Introducing Sunday Opinion – The New York Times

Times Insider explains who we are and what we do and provides a behind-the-scenes look at how our journalism comes together.

For more than a decade, readers of the Sunday print edition of The New York Times have turned to the Opinion section, the Sunday Review, to find commentary from the likes of Maureen Dowd and Ross Douthat.

The columnists’ insights will remain – and will now appear at the beginning of the section – but the rest of the review, including the name, has been updated. Starting with today’s print opinion section, which will now be known as Sunday Opinion, readers will find more diverse voices, national newsgroup perspectives and longer personal writings.

In a recent conversation, Kate Elazegui, Design Director for Opinion Bureau, and Rachel Poser, Sunday Opinion editor, discussed what was changing in the section and their goals for the new content.

Why is it a good time to change your name?

RACHEL POSE The print section was established in 1935 as a place where Times reporters could offer their analysis on the week’s news, called The News of the Week in Review, later shortened to Week in Review. It was revamped in 2011 when it became part of Opinion. But the name Sunday Review could still confuse readers – the relationship to the rest of the paper was not entirely clear – so we have renamed it to clarify.

What new content is added?

LAYER Our new America in Focus series, which will appear twice a month, is made up of focus groups Times editors hold with Americans across the country on a variety of topics. We try to bring people’s unfiltered views and experiences to the page for readers.

Once a month we also add a longer personal text on the last page of the section. These will be grouped into limited series, and the first is Fortunes, a series about class psychology. We asked each writer in the series to choose a specific phenomenon that defined their class experience and write about it.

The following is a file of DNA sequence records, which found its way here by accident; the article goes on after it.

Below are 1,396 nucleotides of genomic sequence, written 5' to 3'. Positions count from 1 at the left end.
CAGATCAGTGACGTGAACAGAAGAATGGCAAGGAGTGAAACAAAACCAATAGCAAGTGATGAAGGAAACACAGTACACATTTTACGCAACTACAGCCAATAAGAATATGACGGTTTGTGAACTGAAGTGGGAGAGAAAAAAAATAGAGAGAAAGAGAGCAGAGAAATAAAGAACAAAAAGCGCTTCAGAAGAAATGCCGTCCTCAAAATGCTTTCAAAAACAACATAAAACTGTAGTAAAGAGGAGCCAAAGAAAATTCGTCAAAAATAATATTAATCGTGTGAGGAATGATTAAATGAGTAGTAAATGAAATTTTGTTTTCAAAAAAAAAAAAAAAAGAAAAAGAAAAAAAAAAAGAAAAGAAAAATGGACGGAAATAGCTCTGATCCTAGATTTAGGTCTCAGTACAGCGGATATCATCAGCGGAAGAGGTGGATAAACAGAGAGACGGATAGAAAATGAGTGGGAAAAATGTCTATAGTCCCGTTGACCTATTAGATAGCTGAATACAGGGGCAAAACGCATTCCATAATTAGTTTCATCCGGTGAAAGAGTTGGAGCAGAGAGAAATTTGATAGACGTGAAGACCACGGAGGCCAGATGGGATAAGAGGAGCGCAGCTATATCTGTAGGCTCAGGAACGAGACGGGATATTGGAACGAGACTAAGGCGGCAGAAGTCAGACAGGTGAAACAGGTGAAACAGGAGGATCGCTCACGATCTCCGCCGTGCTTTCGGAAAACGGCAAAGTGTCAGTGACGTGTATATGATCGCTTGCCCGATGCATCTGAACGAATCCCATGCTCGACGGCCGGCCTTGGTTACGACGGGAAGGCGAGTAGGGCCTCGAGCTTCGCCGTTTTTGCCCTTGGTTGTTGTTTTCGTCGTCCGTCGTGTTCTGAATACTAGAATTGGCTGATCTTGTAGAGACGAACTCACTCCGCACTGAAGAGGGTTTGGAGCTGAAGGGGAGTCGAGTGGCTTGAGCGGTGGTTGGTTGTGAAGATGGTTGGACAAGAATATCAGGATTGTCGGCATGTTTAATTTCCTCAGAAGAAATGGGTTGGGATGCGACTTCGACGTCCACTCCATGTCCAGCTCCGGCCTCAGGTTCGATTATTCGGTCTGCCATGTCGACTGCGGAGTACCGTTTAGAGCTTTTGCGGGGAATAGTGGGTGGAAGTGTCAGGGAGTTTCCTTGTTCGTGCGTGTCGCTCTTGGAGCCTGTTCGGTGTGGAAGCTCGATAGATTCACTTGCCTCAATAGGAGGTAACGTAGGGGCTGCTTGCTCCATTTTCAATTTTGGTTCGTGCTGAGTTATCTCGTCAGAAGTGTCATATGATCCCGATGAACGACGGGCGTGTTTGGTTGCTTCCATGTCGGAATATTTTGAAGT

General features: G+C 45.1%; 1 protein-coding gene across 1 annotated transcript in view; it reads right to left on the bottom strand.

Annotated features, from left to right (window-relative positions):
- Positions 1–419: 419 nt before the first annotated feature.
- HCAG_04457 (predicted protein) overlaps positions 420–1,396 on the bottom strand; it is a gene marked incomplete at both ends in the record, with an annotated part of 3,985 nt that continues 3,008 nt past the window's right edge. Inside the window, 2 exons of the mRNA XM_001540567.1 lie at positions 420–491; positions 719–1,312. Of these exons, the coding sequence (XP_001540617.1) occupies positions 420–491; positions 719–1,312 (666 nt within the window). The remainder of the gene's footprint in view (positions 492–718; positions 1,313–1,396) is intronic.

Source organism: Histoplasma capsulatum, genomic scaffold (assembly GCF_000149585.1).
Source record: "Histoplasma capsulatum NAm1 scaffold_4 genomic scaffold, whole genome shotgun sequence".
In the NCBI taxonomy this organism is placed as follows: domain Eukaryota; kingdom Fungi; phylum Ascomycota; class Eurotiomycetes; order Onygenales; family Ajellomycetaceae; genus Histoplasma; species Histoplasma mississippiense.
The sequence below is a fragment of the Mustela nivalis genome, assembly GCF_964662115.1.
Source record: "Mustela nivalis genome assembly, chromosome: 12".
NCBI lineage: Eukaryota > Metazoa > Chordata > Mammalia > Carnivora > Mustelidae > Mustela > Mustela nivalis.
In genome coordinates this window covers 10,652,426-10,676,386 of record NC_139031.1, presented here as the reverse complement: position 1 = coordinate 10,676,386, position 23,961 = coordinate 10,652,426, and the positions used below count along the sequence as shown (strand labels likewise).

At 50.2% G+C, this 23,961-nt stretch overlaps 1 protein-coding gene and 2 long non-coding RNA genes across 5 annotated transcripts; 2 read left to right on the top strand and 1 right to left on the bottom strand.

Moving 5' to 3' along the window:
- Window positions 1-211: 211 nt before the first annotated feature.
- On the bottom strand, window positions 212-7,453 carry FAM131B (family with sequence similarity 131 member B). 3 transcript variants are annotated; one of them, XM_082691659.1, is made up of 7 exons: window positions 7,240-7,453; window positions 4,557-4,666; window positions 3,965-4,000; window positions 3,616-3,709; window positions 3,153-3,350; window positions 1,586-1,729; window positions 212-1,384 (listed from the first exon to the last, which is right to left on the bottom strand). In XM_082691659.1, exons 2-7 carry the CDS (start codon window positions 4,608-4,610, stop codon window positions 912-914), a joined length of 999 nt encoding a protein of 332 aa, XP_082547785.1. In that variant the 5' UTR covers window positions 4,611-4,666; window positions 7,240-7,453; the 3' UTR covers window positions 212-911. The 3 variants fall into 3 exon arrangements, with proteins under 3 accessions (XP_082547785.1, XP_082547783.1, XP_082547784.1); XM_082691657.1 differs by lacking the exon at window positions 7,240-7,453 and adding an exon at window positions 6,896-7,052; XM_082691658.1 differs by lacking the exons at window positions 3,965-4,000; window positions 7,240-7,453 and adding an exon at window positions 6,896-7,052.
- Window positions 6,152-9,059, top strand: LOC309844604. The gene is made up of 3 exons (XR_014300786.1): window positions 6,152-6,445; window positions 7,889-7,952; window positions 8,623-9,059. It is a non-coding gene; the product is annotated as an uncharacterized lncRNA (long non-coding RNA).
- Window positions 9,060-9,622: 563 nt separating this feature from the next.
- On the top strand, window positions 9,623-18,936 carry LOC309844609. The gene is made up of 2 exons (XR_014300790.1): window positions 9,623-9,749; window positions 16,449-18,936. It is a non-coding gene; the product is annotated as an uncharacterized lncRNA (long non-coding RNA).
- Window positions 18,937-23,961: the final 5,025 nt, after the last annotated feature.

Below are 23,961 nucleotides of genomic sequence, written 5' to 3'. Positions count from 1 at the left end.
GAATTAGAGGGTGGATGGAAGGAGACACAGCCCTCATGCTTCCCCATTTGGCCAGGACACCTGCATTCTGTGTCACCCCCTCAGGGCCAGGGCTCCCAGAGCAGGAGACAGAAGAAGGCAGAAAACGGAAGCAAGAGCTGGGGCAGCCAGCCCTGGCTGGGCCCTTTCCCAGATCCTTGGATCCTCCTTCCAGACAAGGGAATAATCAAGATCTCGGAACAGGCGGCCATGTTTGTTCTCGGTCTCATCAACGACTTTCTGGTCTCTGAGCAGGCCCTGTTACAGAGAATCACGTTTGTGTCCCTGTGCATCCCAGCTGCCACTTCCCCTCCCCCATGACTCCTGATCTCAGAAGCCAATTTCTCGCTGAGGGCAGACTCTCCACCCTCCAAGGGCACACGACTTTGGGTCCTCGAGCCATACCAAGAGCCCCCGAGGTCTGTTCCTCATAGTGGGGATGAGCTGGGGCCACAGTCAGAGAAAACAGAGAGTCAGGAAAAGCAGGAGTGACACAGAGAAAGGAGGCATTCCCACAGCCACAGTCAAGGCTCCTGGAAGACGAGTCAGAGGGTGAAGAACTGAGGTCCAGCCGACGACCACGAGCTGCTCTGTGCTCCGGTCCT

Our new Witness feature is a weekly profile of someone giving their personal perspective on national events. And finally, we have footnotes, where we offer suggestions for things to watch, listen to, and read to make sense of the week’s top news stories.

KATE ELAZEGUI We’re also trying to think more inventively about how we tell stories on paper, whether that’s with a photograph, a drawing, an illustration or a sculpture – we don’t always want to do an 800 word written text.

What will remain?

LAYER Our Sunday columnists — Maureen Dowd, Ross Douthat and Jamelle Bouie — will now appear at the start of the section. We are also adding a fourth columnist, to be announced later this summer. And we will always have guest essays and the editorial board of The New York Times.

ELAZEGUI We have also tried to clarify who these people are. It’s important online and in print to try to make transparent the divide between news and opinion, as well as who represents the voice of the institution: it’s our columnists, it’s our committee members editors, they are our contributors.

How, specifically, did you clarify these roles for readers?

ELAZEGUI In print, we’ve moved the author bio to the top of each article so the reader doesn’t have to wonder who wrote it. These are little design things we can do to be as clear as possible. For example, editorials are explicitly labeled with the editorial board, and we use titles and capitals. It looks, visually, like a different type of voice.

What do you hope to accomplish with the new vision?

LAYER We want the Sunday section to set the agenda for the week in terms of what people are talking about and thinking. We want to be a platform for people to engage with each other.

ELAZEGUI I hope people feel like news isn’t homework. If you’re having a dinner party, we say, “Here are the things people are going to talk about or the points of view you’ve never heard or read about before.”

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